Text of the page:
Toxic interactions have long been a problem in Rainbow Six Siege. As the game has grown in popularity, so has the amount of trolling and harassment. As part of an ongoing effort to try to clean up this aspect of the game, today Ubisoft laid out some new changes coming to the game in year three.
Despite arriving too late to prevent what some might call a full-blown crisis, Overwatch’s anti-toxicity efforts seem to be bearing fruit. The next step in the battle, says game director Jeff Kaplan, might be having computers, not humans, find the bad actors.
For years now, gaming companies like Riot, Blizzard, and Twitch have been fighting online abuse and harassment in their own ways, to mixed results. Now they’re trying something different: Working together.
A report today by The Verge details the recent history of Telltale Games leading up to last fall’s layoffs, including feelings among many of the staff that the studio was stagnating creatively and had also become a toxic work environment under the leadership of co-founder and former CEO Kevin Bruner.
Heroes of the Storm’s game director says Blizzard is looking into one of the game’s streamers frivolously reporting teammates after losing a match.
Starting this week, Ubisoft plans to issue permanent bans for Rainbow Six Siege’s most toxic players, according to a recent announcement on the game’s subreddit.
“Toxic behavior doesn’t just hurt the individual it hurts our entire industry,” said the head of Xbox, Phil Spencer, during a keynote address at the 2018 DICE summit. He also touched on low morale following the launch of the Xbox One and the need for more diversity in the gaming industry. You can watch it here.
Overwatch, a team-based shooter about working together, isn’t always the friendliest of places. From random quitters to that one guy who won’t stop calling me a cuck, players often find ways to be toxic. To combat the issue, Blizzard is now banning players misbehaving on social media.
Riot Games confirmed to Compete that it has lifted the indefinite ban on Twitch League of Legends streamer Tyler1.
These days, it’s hard to talk about Overwatch without mentioning its ongoing struggles with sexism, racism, griefing, match throwing, and worse. At BlizzCon, game director Jeff Kaplan told Kotaku that fighting toxicity is now more of a priority than ever, to the point that Blizzard has formed a “strike team” to do so.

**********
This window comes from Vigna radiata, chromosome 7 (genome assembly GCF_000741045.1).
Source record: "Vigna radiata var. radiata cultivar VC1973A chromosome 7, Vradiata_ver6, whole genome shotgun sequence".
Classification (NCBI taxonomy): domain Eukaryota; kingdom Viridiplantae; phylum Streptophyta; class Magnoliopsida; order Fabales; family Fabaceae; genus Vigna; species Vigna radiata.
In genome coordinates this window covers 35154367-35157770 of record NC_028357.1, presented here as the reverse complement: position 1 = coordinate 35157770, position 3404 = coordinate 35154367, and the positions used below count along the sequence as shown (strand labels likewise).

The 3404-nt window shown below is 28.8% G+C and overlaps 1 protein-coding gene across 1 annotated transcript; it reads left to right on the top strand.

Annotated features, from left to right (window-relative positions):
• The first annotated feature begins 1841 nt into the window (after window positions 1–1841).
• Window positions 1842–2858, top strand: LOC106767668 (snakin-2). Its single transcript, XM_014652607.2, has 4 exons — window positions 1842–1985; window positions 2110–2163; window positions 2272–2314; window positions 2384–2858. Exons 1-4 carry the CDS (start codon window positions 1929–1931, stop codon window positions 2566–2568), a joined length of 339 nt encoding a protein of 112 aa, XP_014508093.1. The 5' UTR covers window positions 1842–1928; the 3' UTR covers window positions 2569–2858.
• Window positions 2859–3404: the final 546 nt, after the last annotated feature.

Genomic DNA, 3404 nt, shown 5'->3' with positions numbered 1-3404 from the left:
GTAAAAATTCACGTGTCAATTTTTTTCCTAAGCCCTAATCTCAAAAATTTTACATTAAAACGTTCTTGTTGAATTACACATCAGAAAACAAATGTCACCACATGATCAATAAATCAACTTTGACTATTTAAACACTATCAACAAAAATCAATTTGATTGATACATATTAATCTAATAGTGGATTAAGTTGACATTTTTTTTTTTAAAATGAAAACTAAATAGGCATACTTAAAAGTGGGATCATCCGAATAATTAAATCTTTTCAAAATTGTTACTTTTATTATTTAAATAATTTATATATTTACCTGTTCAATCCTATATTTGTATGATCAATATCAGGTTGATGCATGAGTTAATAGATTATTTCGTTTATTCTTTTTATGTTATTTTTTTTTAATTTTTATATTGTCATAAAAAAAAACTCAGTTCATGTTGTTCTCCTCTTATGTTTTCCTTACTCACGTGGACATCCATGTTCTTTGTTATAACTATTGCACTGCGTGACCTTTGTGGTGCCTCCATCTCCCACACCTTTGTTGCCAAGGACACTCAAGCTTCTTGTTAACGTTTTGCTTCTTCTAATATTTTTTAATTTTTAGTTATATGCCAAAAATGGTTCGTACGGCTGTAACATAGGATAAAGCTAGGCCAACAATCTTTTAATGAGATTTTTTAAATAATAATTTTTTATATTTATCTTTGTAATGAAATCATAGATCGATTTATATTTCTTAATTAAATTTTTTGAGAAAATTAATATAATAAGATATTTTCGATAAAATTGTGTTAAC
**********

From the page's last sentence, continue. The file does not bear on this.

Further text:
How many of the people who make games fear some of the people who play them? That question drove conversations last week among quite a few game developers, and over the weekend, Overwatch director Jeff Kaplan offered his own take: Lots.
Lately, I’ve been hearing a lot more “Great ult!” and “Thanks for switching!” in Overwatch than “Get wrecked, you useless piece of s***.” After toxicity in Overwatch’s competitive mode reached critical saturation last season, this season, which began September 1st, has felt markedly more positive.
Video game enthusiasts often muse about the secrecy surrounding game development, which is at times treated as if it were operated by the NSA. Over the weekend, one developer offered an interesting take: Game developers are secretive because being open can lead to too much toxicity.
A year after release, Overwatch players on PS4 and Xbox One now have recourse for the trash Mei who won’t stop icing her teammates into the spawn point.
Blizzard announced increased penalties for toxic Overwatch players yesterday, effective immediately. Kotaku has reported that Overwatch’s previous reporting system was toothless, which may have inspired the game’s recent toxicity epidemic. We’re monitoring to see whether Blizzard will take real action.
Snipers have a bad reputation: the class is infamous for standing back and picking off kills, all without contributing to the match objective. In Overwatch, that sniper stigma means that players consider heroes like Widowmaker and Hanzo to be nonviable competitively. For some players, straying from that norm often…
Here’s an interesting League of Legends statistic: Riot’s lead social systems designer Jeffrey “Lyte” Lin told Polygon in a story posted today that games that had a “role conflict or a position conflict in champion select” were 15% more toxic “no matter what happened in the game itself.” Glad they’re addressing that!
A whole lot of ink has been spilt talking about talking about how “toxic” League of Legends is. Little to none of this coverage has actually tried to show what an in-game altercation actually looks, sounds, and feels like to those involved when a game goes to shit. I’m going to walk you through the blow-by-blow of one…
The first time I played League of Legends against other people, I had no idea what I was doing. I don’t remember what champion I played, but I do remember how my team reacted: “Fuckin’ noob. Kill yourself.”